ECC is faster and more secure than RSA. Here's where you (still) can't use it.

Learning from Unella the Shame Nun.

July 12, 2021
We're Expedited Security. We help SAAS applications prevent and recover from attack, overcome regulatory or integration security requirements or just stop "weird" traffic before it becomes a problem.

Most sites on the internet right now use 2048 bit RSA. However that's where RSA tends to end: when sites move to stronger certificates they generally pick ECC (i.e. ECDSA) over 2048 bit RSA. Few CAs provide 4096 bit RSA keychains, and a 4096 bit RSA key signed by a 2048 bit RSA intermediary doesn't make a lot of sense.

That's because ECC is faster than older style RSA keys. On mobile devices the reduced CPU usage when making new HTTPS connections with ECC keys also means better battery life than their RSA equivalents. Modern CDNs like CloudFlare use ECC as default.

With CertSimple, we'll create a small, custom bash/powershell script that instantly makes an ECC keypair using the P-256 curve.

As of May 17th 2017, here's the curves supported by the major browsers:

secp256r1 secp384r1 secp521r1 x25519

You can find out what your browser supports at SSL Labs. If you see curves that start with tls_grease these aren't real curves, but actually a clever way to identify broken TLS servers.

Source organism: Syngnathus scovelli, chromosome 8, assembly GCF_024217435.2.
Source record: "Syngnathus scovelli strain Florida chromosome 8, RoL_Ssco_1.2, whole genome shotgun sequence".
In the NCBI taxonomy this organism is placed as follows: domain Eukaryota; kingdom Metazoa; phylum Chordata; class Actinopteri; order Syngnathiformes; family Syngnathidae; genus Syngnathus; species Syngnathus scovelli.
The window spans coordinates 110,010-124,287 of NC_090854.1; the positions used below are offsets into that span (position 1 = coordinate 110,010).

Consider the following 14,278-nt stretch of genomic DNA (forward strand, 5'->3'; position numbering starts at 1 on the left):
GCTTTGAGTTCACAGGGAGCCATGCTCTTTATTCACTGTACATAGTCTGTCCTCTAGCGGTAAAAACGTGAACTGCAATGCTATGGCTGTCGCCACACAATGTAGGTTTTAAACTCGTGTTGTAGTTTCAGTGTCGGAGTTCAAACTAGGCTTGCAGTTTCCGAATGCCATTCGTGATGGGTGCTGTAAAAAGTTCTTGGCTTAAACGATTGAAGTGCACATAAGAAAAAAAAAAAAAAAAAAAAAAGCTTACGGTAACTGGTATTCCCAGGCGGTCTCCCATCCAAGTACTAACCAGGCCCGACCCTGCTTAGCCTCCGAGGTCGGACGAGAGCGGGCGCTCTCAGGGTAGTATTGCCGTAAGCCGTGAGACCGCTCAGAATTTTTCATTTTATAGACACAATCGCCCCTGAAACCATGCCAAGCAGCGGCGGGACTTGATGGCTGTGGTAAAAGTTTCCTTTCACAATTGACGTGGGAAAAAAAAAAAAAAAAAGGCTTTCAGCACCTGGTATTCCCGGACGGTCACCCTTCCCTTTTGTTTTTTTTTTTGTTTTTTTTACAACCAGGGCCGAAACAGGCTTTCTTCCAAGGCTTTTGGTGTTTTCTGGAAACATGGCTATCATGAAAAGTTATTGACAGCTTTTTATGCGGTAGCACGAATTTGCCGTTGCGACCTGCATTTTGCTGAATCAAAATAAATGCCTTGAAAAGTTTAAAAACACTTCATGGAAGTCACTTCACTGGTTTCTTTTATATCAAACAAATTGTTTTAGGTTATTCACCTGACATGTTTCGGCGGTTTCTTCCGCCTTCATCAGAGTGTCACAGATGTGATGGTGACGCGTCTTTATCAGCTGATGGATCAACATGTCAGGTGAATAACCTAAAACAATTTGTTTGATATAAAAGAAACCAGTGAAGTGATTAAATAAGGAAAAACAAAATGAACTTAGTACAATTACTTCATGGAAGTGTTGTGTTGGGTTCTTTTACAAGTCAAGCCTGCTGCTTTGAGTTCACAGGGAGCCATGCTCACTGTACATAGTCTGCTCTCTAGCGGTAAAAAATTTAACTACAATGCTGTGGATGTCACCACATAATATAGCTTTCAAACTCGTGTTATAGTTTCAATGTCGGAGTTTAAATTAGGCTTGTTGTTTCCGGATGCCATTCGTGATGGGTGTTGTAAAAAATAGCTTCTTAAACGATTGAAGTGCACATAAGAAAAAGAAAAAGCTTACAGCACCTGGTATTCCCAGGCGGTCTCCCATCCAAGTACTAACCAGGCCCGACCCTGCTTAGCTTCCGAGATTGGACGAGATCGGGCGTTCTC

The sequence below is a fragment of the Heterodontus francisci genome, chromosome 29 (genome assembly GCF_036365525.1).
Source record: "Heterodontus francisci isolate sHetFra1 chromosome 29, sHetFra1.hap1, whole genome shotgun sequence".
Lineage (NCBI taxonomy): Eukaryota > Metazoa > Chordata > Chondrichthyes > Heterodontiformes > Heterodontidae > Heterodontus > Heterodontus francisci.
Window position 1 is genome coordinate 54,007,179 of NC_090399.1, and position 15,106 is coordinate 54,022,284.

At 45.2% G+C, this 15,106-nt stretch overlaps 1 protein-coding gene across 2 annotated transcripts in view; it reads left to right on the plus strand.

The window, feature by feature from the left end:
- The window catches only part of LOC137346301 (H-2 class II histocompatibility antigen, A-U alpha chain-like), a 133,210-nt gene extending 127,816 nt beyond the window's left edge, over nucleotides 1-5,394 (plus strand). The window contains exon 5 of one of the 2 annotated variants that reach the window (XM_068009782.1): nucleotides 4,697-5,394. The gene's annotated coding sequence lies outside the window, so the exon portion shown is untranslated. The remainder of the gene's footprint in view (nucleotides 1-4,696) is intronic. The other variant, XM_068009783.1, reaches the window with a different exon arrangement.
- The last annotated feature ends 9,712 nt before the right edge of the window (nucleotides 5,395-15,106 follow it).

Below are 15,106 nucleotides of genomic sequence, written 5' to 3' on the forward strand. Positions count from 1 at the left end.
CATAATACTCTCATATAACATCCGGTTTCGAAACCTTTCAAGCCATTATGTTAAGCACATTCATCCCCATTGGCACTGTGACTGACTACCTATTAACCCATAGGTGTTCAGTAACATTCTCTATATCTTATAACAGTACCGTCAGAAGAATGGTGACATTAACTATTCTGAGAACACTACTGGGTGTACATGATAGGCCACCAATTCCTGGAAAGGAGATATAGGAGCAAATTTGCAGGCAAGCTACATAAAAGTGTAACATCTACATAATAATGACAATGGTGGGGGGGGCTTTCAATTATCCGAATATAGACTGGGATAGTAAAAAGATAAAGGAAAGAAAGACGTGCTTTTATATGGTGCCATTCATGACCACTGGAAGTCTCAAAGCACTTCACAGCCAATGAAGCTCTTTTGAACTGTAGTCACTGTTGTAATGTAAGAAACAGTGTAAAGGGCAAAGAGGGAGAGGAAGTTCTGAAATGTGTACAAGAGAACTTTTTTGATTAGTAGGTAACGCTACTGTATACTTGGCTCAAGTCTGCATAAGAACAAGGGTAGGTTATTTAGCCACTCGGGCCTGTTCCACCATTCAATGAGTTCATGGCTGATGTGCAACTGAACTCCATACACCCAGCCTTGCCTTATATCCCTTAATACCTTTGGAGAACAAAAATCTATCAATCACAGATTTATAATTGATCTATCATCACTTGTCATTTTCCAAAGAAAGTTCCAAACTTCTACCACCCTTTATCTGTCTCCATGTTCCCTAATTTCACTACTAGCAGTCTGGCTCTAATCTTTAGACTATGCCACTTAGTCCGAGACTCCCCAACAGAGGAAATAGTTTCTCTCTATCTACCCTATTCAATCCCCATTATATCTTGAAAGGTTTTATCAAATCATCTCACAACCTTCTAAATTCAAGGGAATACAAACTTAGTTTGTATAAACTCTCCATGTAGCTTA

Safe curves on the way

You'll notice x25519 is supported in 3 of the 4 major browsers. Curve 25519 is one of the 'safe curves' - easier to implement in software and therefore less prone to buggy implementations than other curves. You can't get a Curve 25519 cert signed by a CA at the moment, but there's a draft for curve 25519 use in TLS and once that's approved the Baseline Requirements created by the CA/Browser forum will likely add 25519 as an approved curve.

ECC is faster than the equivalent srength RSA certs, and that's also good for battery life. So, as we go into 2017, where can't you use an ECC HTTPS certificate?

CertSimple defaulted to ECC in July 2016. So after nearly a year we have a good idea about the current state of ECC in the wild.


At the time of publishing, you'll want to use an RSA key for both 'Heroku SSL' and 'SSL Endpoint' services:

Heroku DevCenter mentions:

Heroku only supports RSA keys for certs. Elliptic curve (ECC) keys are not supported.

We reached out to Heroku and they confirmed they're working on fixing this.

Amazon CloudFront and Amazon Certificate Manager

The Amazon CloudFront Developer Guide mentions:

CloudFront supports only RSA public/private key pairs.

Likewise AWS Certificate Manager FAQ:

Q: Does ACM support elliptic curve (ECDSA) certificates?

Not at this time.

Amazon staff have also privately confirmed ECC support is being worked on.

Out of date F5 load balancers

This is actually fixed: F5's BIG-IP devices got ECC suppport in BIG-IP 11.4.0, released around July 2015.

However F5s are frequently used by enterprises that, through a fundamental misunderstanding of risk - that there is risk of change but no risk of stasis - don't upgrade their software frequently. If you're intending to terminate on an F5 appliance make sure it's up to date before using an ECC cert.

And finally

If you know other HTTTPS terminators that still don't yet work with ECC let us know and we'll update this document.